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Patterns of oxygen consumption during simultaneously occurring elevated metabolic states in the viviparous snake Thamnophis marcianus.

Authors
  • Jackson, Alexander G S1
  • Leu, Szu-Yun2
  • Ford, Neil B3
  • Hicks, James W4
  • 1 Department of Ecology and Evolutionary Biology, School of Biological Sciences, University of California, Irvine, Irvine, CA 92627, USA.
  • 2 Institute for Clinical and Translational Science, University of California, Irvine, Irvine, CA 92687, USA Department of Pediatrics, University of California, Irvine, School of Medicine, Orange, CA 92868, USA.
  • 3 Department of Biology, University of Texas at Tyler, Tyler, TX 75799, USA.
  • 4 Department of Ecology and Evolutionary Biology, School of Biological Sciences, University of California, Irvine, Irvine, CA 92627, USA [email protected]
Type
Published Article
Journal
Journal of Experimental Biology
Publisher
The Company of Biologists
Publication Date
Nov 01, 2015
Volume
218
Issue
Pt 22
Pages
3570–3579
Identifiers
DOI: 10.1242/jeb.115477
PMID: 26417014
Source
Medline
Keywords
Language
English
License
Unknown

Abstract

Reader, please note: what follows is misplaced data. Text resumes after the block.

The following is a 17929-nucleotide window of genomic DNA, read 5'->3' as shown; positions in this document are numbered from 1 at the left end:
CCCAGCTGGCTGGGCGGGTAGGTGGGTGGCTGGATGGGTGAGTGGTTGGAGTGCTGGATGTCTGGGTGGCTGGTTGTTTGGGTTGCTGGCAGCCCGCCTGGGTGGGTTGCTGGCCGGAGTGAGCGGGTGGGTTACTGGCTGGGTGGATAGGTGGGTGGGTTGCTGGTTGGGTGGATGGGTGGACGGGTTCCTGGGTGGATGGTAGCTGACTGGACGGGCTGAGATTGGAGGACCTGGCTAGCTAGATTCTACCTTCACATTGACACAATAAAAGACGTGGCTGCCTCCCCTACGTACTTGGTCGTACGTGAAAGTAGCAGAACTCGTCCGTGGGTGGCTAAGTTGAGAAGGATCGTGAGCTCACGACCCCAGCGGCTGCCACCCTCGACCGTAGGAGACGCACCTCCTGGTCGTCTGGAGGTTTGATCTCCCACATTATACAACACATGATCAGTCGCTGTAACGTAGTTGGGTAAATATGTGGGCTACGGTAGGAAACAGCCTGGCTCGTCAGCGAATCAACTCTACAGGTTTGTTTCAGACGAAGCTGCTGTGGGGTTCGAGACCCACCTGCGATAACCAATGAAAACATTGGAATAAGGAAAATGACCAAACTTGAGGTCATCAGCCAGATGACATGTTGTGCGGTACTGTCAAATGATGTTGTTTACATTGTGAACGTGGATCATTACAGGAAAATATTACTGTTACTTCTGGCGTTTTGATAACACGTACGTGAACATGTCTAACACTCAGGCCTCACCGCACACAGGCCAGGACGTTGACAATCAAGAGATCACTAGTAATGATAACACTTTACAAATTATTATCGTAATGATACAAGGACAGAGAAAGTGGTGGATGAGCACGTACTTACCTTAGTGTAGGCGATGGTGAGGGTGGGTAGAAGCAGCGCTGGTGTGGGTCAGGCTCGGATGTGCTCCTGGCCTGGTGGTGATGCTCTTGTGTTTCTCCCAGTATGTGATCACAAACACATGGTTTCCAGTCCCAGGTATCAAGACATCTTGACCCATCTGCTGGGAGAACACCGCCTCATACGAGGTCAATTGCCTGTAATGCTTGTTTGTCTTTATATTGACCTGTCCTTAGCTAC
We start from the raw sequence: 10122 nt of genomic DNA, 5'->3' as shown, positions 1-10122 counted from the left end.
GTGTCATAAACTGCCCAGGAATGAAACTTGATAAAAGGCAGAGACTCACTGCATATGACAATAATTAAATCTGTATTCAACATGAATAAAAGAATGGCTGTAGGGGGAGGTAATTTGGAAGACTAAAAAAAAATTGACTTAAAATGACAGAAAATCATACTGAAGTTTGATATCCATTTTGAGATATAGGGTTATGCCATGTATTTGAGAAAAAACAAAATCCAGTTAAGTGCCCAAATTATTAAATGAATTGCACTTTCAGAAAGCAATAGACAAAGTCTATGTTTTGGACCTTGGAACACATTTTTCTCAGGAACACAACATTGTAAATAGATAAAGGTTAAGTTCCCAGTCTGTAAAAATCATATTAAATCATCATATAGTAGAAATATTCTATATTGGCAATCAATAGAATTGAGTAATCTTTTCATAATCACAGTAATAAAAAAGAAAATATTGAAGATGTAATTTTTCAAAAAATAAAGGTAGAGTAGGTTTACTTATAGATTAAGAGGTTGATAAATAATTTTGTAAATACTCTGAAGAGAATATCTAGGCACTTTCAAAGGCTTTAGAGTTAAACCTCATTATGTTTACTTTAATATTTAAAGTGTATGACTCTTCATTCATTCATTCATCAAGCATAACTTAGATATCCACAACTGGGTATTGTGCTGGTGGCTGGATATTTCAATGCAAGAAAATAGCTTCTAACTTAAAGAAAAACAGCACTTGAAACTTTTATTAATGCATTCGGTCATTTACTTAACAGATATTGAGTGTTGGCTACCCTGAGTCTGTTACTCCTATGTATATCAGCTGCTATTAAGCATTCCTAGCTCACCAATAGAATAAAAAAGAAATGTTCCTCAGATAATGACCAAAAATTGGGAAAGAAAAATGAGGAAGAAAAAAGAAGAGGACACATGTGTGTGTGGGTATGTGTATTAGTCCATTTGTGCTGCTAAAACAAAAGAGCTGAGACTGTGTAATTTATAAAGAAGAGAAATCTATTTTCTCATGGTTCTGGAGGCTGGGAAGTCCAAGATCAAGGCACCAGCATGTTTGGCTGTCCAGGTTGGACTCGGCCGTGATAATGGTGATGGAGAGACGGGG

Snakes exhibit large factorial increments in oxygen consumption during digestion and physical activity, and long-lasting sub-maximal increments during reproduction. Under natural conditions, all three physiological states may occur simultaneously, but the integrated response is not well understood. Adult male and female checkered gartersnakes (Thamnophis marcianus) were used to examine increments in oxygen consumption (i.e. V̇(O2)) and carbon dioxide production (i.e. V̇(CO2)) associated with activity (Act), digestion (Dig) and post-prandial activity (Act+Dig). For females, we carried out these trials in the non-reproductive state, and also during the vitellogenic (V) and embryogenic (E) phases of a reproductive cycle. Endurance time (i.e. time to exhaustion, TTE) was recorded for all groups during Act and Act+Dig trials. Our results indicate that male and non-reproductive female T. marcianus exhibit significant increments in V̇(O2) during digestion (∼5-fold) and activity (∼9-fold), and that Act+Dig results in a similar increment in V̇(O2) (∼9- to 10-fold). During reproduction, resting V̇(O2) increased by 1.6- to 1.7-fold, and peak increments during digestion were elevated by 30-50% above non-reproductive values, but values associated with Act and Act+Dig were not significantly different from non-reproductive values. During Act+Dig, endurance time remained similar for all of the groups in the present study. Overall, our results indicate that prioritization is the primary pattern of interaction in oxygen delivery exhibited by this species. We propose that the metabolic processes associated with digestion, and perhaps reproduction, are temporarily compromised during activity. © 2015. Published by The Company of Biologists Ltd.

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